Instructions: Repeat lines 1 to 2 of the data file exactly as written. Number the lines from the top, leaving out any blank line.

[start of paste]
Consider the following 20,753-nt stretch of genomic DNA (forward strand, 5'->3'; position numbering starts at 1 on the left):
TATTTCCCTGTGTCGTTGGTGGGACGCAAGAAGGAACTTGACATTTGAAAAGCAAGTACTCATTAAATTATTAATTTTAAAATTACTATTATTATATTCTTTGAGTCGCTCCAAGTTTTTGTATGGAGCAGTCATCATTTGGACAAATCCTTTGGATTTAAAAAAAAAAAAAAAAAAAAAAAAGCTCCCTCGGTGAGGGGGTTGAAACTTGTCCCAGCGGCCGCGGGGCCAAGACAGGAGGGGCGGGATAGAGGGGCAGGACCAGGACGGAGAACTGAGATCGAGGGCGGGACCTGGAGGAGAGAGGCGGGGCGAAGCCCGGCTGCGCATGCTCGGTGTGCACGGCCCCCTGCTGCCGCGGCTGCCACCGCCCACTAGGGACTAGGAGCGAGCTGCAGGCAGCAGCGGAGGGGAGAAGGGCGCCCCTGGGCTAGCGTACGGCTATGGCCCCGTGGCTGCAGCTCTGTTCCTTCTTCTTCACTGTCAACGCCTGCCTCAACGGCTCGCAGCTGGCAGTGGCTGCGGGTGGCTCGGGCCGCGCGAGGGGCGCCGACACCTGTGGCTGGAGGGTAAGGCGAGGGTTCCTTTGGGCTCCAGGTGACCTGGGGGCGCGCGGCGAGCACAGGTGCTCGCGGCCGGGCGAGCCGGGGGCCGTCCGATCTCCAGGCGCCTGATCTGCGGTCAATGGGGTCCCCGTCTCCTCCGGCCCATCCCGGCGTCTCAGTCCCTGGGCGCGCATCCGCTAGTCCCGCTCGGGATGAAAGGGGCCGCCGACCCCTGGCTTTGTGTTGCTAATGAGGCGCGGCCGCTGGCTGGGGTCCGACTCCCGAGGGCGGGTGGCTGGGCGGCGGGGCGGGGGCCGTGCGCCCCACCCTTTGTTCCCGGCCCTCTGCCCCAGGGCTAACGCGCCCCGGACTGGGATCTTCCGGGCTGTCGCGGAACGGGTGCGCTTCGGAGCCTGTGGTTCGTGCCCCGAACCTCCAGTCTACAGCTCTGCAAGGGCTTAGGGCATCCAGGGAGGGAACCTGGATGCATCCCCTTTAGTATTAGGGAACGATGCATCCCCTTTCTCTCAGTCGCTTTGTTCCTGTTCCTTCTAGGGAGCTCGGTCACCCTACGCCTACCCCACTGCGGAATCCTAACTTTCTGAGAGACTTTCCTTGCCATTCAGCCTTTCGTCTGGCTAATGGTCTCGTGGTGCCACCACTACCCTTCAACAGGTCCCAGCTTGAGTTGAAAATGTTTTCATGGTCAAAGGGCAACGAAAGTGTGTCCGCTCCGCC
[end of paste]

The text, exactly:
Consider the following 20,753-nt stretch of genomic DNA (forward strand, 5'->3'; position numbering starts at 1 on the left):
TATTTCCCTGTGTCGTTGGTGGGACGCAAGAAGGAACTTGACATTTGAAAAGCAAGTACTCATTAAATTATTAATTTTAAAATTACTATTATTATATTCTTTGAGTCGCTCCAAGTTTTTGTATGGAGCAGTCATCATTTGGACAAATCCTTTGGATTTAAAAAAAAAAAAAAAAAAAAAAAAGCTCCCTCGGTGAGGGGGTTGAAACTTGTCCCAGCGGCCGCGGGGCCAAGACAGGAGGGGCGGGATAGAGGGGCAGGACCAGGACGGAGAACTGAGATCGAGGGCGGGACCTGGAGGAGAGAGGCGGGGCGAAGCCCGGCTGCGCATGCTCGGTGTGCACGGCCCCCTGCTGCCGCGGCTGCCACCGCCCACTAGGGACTAGGAGCGAGCTGCAGGCAGCAGCGGAGGGGAGAAGGGCGCCCCTGGGCTAGCGTACGGCTATGGCCCCGTGGCTGCAGCTCTGTTCCTTCTTCTTCACTGTCAACGCCTGCCTCAACGGCTCGCAGCTGGCAGTGGCTGCGGGTGGCTCGGGCCGCGCGAGGGGCGCCGACACCTGTGGCTGGAGGGTAAGGCGAGGGTTCCTTTGGGCTCCAGGTGACCTGGGGGCGCGCGGCGAGCACAGGTGCTCGCGGCCGGGCGAGCCGGGGGCCGTCCGATCTCCAGGCGCCTGATCTGCGGTCAATGGGGTCCCCGTCTCCTCCGGCCCATCCCGGCGTCTCAGTCCCTGGGCGCGCATCCGCTAGTCCCGCTCGGGATGAAAGGGGCCGCCGACCCCTGGCTTTGTGTTGCTAATGAGGCGCGGCCGCTGGCTGGGGTCCGACTCCCGAGGGCGGGTGGCTGGGCGGCGGGGCGGGGGCCGTGCGCCCCACCCTTTGTTCCCGGCCCTCTGCCCCAGGGCTAACGCGCCCCGGACTGGGATCTTCCGGGCTGTCGCGGAACGGGTGCGCTTCGGAGCCTGTGGTTCGTGCCCCGAACCTCCAGTCTACAGCTCTGCAAGGGCTTAGGGCATCCAGGGAGGGAACCTGGATGCATCCCCTTTAGTATTAGGGAACGATGCATCCCCTTTCTCTCAGTCGCTTTGTTCCTGTTCCTTCTAGGGAGCTCGGTCACCCTACGCCTACCCCACTGCGGAATCCTAACTTTCTGAGAGACTTTCCTTGCCATTCAGCCTTTCGTCTGGCTAATGGTCTCGTGGTGCCACCACTACCCTTCAACAGGTCCCAGCTTGAGTTGAAAATGTTTTCATGGTCAAAGGGCAACGAAAGTGTGTCCGCTCCGCC